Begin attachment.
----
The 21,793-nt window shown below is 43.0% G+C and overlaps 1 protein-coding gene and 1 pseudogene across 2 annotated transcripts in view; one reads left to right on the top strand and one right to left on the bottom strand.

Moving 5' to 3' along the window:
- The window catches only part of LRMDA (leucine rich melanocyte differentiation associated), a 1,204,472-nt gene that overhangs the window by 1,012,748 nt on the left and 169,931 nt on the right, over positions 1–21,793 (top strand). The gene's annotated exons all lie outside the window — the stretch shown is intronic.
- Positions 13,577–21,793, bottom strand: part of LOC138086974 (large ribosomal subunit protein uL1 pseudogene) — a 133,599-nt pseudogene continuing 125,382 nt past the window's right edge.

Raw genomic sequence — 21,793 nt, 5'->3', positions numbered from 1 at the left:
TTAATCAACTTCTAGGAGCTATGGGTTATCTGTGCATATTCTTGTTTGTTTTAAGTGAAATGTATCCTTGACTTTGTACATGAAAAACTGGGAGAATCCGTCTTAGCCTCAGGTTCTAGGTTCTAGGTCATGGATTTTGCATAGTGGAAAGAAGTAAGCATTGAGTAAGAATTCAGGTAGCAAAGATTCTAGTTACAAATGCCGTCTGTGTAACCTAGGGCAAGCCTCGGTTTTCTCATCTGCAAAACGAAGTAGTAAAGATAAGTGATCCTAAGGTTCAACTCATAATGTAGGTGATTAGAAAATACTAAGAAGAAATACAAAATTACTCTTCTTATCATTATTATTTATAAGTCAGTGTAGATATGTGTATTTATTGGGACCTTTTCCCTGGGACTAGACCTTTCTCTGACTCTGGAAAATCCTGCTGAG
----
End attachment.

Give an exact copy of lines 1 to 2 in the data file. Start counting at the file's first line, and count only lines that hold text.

The 21,793-nt window shown below is 43.0% G+C and overlaps 1 protein-coding gene and 1 pseudogene across 2 annotated transcripts in view; one reads left to right on the top strand and one right to left on the bottom strand.

Moving 5' to 3' along the window: